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India’s Covid-19 crisis

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There is a split scenario unfolding as the world battles the pandemic.

In countries like the United States, Canada and the United Kingdom, jubilant, newly-vaccinated people hug their loved ones after a long period of separation. In India, distraught families count their dead.
Sick people are being turned away from hospitals that have run out of beds and oxygen, as the number of new cases rises to record levels each day, creating a national crisis with global repercussions.
The more the virus spreads, the more chances it has to mutate and create variants that could eventually resist current vaccines, threatening to undermine other countries’ progress in containing the pandemic, experts warn.
“If we don’t help in India, I worry about an explosion of cases” around the world, said Dr. Ashish Jha, dean of the Brown University School of Public Health.
Funeral pyres for Covid victims at a crematorium in New Delhi in early April.
While the immediate priority is saving the lives of those already sick, vaccinating the country is considered crucial to stop the virus from spreading. But, despite being home to the world’s biggest vaccine producer, India doesn’t have enough doses, and there’s no fast and simple way to make more.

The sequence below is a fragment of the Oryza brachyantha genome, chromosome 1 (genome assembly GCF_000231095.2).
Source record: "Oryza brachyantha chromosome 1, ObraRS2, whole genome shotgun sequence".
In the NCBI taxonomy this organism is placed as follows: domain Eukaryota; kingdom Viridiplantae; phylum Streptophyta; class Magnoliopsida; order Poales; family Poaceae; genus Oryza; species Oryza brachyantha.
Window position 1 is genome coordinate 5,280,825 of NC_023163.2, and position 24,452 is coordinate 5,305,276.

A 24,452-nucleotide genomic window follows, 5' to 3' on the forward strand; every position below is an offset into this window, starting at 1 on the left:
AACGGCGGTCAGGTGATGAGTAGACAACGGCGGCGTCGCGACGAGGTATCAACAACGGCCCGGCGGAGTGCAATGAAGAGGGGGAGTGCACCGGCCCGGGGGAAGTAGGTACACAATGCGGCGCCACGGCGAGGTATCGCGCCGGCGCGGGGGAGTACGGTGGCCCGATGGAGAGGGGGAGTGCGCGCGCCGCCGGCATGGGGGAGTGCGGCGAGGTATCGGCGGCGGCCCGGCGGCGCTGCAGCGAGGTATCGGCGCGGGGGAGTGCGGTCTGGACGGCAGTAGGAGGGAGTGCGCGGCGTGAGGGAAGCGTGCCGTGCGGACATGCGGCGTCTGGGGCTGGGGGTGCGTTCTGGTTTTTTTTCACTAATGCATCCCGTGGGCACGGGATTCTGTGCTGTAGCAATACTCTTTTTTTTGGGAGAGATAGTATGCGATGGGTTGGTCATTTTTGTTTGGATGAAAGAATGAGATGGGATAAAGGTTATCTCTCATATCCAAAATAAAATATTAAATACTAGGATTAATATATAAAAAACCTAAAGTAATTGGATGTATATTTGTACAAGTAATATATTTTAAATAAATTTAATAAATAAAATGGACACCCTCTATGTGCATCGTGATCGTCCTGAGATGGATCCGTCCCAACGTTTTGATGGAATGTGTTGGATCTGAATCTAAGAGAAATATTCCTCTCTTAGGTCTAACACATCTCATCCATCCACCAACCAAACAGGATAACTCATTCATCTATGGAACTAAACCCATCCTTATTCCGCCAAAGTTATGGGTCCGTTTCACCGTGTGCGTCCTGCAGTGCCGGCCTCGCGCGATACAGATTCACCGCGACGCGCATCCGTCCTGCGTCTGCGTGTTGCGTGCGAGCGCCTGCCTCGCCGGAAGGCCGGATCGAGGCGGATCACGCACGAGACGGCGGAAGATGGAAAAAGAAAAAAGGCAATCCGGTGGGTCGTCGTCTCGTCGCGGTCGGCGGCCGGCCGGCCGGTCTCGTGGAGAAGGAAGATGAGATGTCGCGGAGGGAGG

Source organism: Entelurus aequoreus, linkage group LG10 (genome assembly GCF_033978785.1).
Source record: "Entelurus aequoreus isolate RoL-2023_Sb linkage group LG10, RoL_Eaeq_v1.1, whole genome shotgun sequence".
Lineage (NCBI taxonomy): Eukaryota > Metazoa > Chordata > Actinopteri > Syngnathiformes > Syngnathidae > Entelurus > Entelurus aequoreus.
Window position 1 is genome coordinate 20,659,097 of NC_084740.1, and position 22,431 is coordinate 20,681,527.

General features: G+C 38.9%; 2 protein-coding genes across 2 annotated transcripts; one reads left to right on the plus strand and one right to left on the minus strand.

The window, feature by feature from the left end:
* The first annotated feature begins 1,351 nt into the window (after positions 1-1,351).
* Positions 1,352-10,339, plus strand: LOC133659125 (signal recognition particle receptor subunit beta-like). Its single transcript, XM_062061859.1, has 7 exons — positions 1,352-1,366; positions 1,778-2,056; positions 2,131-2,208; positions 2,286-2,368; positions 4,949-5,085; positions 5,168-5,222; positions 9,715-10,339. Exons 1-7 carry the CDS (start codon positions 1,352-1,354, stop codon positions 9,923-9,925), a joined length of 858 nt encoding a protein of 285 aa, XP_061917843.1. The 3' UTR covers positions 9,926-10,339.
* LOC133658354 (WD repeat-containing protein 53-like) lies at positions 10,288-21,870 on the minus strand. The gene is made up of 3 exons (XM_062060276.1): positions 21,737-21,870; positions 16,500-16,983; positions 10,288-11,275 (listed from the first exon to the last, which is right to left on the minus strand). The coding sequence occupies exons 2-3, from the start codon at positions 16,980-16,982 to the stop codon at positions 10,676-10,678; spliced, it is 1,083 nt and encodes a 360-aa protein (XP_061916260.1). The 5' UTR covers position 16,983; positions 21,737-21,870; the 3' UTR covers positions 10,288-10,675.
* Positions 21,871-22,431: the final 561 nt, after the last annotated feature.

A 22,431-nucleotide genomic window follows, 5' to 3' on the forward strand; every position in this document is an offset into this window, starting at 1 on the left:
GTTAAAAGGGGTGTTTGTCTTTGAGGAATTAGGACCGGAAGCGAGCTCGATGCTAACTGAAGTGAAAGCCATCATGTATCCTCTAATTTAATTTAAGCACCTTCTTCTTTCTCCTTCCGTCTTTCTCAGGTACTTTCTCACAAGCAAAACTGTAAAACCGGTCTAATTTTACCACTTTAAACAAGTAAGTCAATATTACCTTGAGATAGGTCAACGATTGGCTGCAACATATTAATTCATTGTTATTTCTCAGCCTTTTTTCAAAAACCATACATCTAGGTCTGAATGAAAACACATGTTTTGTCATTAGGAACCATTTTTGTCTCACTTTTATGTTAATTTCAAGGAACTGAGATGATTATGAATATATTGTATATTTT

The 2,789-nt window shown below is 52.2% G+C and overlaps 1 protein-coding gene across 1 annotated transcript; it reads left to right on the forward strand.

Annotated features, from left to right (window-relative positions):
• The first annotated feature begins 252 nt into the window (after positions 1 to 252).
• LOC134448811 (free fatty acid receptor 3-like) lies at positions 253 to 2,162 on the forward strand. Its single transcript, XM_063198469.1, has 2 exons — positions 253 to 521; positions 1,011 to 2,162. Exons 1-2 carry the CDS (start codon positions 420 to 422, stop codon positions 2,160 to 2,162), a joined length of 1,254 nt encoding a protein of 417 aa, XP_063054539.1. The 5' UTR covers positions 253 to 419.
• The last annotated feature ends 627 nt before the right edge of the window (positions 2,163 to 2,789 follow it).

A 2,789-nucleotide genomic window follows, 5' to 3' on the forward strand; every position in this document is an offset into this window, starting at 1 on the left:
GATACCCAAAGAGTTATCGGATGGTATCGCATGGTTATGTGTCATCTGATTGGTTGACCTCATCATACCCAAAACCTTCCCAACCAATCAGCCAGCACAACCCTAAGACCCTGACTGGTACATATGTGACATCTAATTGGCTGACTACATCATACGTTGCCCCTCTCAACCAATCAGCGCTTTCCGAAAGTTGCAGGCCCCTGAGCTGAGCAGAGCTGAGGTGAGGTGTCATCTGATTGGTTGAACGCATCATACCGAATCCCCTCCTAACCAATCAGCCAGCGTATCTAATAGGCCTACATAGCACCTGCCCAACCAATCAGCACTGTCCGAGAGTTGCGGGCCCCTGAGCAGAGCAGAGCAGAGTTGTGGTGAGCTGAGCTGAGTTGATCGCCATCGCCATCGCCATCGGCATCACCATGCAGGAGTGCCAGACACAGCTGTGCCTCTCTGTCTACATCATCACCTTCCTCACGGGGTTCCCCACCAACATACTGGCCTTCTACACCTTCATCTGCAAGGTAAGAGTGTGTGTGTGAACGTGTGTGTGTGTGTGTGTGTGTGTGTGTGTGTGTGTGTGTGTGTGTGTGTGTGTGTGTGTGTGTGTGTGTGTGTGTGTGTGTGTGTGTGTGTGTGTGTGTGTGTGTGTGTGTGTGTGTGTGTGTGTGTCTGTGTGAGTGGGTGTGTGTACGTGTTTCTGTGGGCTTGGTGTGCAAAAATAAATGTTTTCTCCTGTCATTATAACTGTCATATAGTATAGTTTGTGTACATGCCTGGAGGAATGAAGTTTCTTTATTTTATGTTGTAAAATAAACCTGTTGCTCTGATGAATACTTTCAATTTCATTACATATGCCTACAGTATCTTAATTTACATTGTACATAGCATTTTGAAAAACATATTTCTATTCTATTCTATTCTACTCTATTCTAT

As India continues to grapple with an unrelenting second wave of Covid-19, some neighboring countries in South Asia are seeing their own surges in case numbers, prompting border closures and travel bans.

India is now reporting approximately 1 million new coronavirus cases every three days, with the daily death toll exceeding 3,293 on Wednesday, according to data from the Indian Ministry of Health.
The outbreak has pushed the country’s healthcare system to near breaking point. With no space left in hospitals, patients are being left to die at home, in ambulances and outside clinics. Even those who are given a bed remain in danger, with hospitals running out of oxygen and asking patients’ families to bring their own.
If the Indian outbreak can’t be contained and spreads to neighboring countries with low vaccine supplies and weak health systems, experts warn the world risks replicating scenes witnessed in India — especially if newer, potentially more contagious variants are allowed to take hold. And, as India has a leading role in making vaccines for other nations, failing to to stop its spread there could endanger the vaccine rollout worldwide.
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